|Eric Baker Jane Martin, great inventions, good intentions, Chronicle Books, 1990|
The jukebox owes much to Canadian-born David Rockola, who was born in Virden Manitoba in 1897. He was an inventor and entrepreneur who started working at the age of 14 and learned engineering in the oilfields in South America. He first saw and installed a primitive fruit machine in the Chicago cigar store he was operating in 1919 and from that, in 1926 started building weighing machines and parking meter housings.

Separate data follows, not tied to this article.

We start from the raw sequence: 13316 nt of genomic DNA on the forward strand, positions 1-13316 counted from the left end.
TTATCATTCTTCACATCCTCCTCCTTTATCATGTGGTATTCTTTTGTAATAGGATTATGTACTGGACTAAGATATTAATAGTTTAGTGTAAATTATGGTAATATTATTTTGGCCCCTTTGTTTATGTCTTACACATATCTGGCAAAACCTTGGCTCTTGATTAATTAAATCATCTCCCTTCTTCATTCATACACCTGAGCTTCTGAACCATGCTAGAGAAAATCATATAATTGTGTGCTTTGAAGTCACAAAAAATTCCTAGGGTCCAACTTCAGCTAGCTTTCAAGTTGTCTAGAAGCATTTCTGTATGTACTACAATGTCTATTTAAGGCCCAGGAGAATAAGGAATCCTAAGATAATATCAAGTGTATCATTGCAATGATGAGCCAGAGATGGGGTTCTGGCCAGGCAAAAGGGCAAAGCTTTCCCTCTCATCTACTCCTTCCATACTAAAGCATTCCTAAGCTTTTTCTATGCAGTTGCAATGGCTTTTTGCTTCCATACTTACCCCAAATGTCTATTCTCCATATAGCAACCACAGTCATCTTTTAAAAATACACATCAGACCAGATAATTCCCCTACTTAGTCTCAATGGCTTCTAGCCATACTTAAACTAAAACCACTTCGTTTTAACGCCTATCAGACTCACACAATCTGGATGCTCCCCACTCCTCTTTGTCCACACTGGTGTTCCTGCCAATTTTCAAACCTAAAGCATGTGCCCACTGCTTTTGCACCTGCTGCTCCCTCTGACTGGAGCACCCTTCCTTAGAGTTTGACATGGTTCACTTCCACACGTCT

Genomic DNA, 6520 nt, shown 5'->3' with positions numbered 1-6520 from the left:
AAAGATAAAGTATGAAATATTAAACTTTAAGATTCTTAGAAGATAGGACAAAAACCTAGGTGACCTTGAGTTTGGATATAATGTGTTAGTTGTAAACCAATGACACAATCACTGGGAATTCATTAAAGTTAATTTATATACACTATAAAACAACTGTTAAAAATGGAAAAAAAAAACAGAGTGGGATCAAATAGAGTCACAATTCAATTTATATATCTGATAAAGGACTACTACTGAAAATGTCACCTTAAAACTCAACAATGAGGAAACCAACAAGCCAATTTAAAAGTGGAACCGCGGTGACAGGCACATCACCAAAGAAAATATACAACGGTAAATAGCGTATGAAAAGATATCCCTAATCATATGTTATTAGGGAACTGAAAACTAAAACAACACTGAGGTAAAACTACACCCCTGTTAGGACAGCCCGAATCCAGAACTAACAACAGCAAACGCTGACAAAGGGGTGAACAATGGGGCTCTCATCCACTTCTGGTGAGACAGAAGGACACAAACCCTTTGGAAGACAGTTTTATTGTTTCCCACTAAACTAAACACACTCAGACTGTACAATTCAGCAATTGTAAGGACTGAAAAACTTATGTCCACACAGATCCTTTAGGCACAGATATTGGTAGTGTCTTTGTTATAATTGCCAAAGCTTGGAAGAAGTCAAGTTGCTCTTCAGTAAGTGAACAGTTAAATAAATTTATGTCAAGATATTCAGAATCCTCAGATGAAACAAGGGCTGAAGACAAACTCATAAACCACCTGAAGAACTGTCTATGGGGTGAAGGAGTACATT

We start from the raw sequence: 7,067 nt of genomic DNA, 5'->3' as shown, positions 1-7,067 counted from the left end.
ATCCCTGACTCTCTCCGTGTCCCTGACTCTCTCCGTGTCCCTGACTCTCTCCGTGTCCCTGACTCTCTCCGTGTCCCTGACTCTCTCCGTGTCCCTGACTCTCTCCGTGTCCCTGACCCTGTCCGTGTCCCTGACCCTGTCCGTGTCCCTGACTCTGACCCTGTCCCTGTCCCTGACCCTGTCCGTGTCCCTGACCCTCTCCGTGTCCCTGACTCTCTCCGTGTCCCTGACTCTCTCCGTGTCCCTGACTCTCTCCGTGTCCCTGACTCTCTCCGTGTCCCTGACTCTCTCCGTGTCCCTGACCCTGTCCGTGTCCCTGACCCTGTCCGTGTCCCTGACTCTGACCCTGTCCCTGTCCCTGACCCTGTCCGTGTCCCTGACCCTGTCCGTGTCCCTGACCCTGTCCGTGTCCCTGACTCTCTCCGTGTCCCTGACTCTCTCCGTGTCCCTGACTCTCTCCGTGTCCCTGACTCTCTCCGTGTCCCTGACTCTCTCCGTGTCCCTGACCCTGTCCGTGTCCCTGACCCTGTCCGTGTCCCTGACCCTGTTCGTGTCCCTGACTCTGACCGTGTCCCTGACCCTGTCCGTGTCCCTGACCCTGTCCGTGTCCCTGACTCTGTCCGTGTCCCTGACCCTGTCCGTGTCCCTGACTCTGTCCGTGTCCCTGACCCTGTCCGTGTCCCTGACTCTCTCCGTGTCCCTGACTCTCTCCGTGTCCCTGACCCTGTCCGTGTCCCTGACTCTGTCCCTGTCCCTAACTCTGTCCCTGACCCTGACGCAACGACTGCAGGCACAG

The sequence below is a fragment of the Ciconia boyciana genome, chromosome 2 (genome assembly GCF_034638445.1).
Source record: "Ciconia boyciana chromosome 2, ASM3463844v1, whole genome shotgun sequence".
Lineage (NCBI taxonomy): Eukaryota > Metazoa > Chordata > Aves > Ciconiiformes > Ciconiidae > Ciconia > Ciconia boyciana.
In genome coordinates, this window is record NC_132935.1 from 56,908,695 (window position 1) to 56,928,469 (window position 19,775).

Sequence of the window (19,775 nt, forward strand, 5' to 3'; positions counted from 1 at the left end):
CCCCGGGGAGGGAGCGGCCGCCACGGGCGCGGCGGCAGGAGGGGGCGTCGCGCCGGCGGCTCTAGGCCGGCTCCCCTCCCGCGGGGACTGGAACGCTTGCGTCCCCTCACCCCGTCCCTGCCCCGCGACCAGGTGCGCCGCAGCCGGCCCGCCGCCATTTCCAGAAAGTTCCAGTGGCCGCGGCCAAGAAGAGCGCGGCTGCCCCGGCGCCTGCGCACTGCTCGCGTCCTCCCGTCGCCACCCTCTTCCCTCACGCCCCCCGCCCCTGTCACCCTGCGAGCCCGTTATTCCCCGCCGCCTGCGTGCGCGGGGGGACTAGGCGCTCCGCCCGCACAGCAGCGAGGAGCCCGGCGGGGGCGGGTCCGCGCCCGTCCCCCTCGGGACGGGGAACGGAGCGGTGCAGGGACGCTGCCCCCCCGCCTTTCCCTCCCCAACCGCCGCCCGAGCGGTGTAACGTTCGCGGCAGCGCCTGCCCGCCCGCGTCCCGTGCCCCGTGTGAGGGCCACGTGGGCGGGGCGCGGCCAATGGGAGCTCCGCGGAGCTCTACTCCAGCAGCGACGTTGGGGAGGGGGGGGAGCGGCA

After he lost money in the coin-operated amusement games business, he needed a scheme to repay creditors and so he convinced them to help him buy old jukebox patents and begin designing his own.
Among the masterpieces that put him in competition with the two largest manufacturers, Wurlitzer and Seeburg, was the 1941 dial-a-song Spectravox (Des. 1 27,924), a wood-grained column with red neon bands and a deflector bowl over the speaker. It was connected to a separate record player, the Playmaster, which was usually kept out of sight behind the counter or bar.